Construction begins on trout habitat exhibit

  • <br>Enterprise staff
  • Monday, March 3, 2008 12:00pm

The cutthroat trout habitat exhibit at the Northwest Stream Center in McCollum Park took a step toward becoming reality on March 8, when concrete was poured to create the viewing area of the exhibit.

The exhibit will be a 200-foot-long channel flowing to a 6-foot-deep pond that will be a third of an acre in size. The pond was part of a recent Adopt-A-Stream fish and wildlife habit restoration, replacing a parking lot that had built on top of a wetland in the 1960s. The entire exhibit will replicate a natural stream habitat.

“We have been planning this for a long time,” said Adopt-A-Stream Foundation Director Tom Murdoch. “It has been like a slow Amish barn building exercise, but momentum is building rapidly.”

The facility will feature a large viewing window where visitors will be able to see into a deep pool at the headwaters, and a second window where, in winter, trout will spawn in gravel on the stream bottom.

“This is a teaching exhibit,” said Murdoch, “but it is going to function like it was created by Mother Nature.”

Many building industry members are donating labor, equipment and materials. Overall 40 firms from the engineering and building industry, Snohomish County Parks &Recreation and the Tulalip Tribes are donating materials, labor or money to build the exhibit.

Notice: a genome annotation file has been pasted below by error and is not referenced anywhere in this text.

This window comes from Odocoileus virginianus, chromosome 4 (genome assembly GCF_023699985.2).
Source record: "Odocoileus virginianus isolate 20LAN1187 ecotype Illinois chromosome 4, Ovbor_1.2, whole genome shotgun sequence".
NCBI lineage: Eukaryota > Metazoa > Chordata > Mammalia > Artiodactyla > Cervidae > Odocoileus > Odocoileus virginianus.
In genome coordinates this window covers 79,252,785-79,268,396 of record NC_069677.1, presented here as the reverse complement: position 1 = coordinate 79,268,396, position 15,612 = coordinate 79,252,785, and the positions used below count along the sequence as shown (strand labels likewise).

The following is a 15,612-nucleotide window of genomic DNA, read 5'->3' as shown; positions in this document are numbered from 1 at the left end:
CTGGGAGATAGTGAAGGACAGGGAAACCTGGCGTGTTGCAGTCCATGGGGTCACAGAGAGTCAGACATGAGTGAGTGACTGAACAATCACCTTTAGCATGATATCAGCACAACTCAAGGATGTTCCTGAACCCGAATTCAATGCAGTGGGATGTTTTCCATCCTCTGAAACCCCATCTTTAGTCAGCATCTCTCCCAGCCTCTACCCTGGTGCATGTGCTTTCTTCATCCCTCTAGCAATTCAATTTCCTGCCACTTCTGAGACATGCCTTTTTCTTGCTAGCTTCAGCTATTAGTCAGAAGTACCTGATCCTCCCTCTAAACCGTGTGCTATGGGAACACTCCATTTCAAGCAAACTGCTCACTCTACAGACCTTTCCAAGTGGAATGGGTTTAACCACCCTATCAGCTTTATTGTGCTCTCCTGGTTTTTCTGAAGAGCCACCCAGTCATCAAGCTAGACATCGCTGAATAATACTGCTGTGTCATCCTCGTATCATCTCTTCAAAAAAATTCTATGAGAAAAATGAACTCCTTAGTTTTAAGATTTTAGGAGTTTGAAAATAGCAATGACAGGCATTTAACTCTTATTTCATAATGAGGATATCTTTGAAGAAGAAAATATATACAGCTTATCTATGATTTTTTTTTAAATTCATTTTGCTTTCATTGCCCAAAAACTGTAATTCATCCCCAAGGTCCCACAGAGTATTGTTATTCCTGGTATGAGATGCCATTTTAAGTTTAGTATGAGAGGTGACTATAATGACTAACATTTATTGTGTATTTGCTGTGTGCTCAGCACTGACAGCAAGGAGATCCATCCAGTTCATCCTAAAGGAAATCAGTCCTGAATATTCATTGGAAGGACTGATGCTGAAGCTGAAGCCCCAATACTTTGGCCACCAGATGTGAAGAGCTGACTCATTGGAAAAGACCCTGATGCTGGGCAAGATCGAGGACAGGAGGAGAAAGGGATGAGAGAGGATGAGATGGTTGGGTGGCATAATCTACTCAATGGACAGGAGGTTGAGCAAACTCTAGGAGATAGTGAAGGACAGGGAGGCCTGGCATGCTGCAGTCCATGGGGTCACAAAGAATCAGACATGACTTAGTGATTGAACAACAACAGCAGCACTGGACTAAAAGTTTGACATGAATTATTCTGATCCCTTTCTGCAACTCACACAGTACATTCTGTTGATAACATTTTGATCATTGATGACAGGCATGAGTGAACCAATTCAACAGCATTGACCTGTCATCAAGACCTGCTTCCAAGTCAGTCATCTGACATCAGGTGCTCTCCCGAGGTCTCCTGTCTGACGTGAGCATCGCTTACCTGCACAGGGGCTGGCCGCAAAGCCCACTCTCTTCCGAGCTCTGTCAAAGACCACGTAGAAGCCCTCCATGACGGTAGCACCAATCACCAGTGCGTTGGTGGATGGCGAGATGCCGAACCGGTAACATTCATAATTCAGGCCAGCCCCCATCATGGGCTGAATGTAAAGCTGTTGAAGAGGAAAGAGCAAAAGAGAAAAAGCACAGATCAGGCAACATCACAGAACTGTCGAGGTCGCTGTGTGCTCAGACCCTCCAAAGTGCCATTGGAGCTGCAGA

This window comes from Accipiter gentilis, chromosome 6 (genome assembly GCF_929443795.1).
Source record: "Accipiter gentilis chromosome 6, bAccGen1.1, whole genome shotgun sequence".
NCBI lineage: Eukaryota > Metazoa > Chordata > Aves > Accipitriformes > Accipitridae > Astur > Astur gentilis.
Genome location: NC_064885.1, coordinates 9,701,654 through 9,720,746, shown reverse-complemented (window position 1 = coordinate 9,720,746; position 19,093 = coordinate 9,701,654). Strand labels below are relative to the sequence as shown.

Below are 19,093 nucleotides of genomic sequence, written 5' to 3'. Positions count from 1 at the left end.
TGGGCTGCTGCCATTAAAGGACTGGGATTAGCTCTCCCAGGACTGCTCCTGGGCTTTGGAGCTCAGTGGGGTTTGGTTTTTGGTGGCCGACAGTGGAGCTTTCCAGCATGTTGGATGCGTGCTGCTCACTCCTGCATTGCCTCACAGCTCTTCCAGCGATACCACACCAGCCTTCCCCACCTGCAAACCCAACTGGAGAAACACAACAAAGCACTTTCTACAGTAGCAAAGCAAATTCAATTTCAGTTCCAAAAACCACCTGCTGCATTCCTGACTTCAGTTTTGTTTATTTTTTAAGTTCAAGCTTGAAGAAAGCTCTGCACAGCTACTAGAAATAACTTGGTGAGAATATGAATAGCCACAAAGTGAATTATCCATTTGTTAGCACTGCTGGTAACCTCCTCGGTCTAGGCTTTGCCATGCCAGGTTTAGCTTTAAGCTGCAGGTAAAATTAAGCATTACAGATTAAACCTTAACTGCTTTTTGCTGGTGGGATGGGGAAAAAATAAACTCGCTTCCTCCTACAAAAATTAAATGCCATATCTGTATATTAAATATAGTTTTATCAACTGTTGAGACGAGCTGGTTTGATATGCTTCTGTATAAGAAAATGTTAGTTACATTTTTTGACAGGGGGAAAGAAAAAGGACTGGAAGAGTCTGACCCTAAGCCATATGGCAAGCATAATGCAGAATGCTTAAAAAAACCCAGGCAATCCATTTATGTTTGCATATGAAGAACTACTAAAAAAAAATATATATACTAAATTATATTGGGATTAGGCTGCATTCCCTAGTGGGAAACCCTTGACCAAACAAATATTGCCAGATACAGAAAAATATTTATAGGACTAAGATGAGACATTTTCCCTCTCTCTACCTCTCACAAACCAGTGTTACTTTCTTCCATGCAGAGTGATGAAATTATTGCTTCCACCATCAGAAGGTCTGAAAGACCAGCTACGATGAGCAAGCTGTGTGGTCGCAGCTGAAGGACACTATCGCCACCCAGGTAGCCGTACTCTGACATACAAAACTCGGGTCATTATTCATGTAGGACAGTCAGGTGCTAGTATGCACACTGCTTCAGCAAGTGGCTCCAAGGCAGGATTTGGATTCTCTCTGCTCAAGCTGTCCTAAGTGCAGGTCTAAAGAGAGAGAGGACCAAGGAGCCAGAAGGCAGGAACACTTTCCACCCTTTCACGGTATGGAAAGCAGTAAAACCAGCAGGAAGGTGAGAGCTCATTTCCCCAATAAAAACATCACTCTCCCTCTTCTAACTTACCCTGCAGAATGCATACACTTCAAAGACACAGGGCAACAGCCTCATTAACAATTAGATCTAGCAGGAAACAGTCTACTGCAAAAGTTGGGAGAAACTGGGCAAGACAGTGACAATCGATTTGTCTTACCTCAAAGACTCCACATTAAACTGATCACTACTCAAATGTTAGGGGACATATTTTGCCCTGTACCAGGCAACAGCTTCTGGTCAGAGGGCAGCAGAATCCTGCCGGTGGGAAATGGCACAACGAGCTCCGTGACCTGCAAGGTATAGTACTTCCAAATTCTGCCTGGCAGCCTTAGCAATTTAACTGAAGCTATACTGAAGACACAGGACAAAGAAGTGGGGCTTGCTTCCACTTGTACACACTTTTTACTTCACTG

“Many of our members thought that the trout stream exhibit would be a terrific asset for the community where people will learn about how streams work and steps that they can take to protect their local streams,” said Jerry Dinndorf, Seattle district manager for the Associated General Contractors of Washington.

Tom Zamzow, manger of Wilder Construction, which is donating its services as the project’s general contractor said, “My kids learned a lot about streams by helping the Adopt-A-Stream Foundation plant trees next to North Creek. When we finish the exhibit, more than 45,000 people a year will learn about stream ecology just by walking by, looking in the windows, and reading the interpretive signs next to the stream.”

The earliest the project could be complete is late summer, Murdoch said, but could take until fall of 2008 to complete, depending on funding.

The project, however, still needs help. Construction companies can still offer to donate labor. For information, call Steve at 425-508-3249. To make a cash donation and earn a place on the Trout Stream Exhibit’s “wall of fame,” call Tom Murdoch at 425-316-8592.

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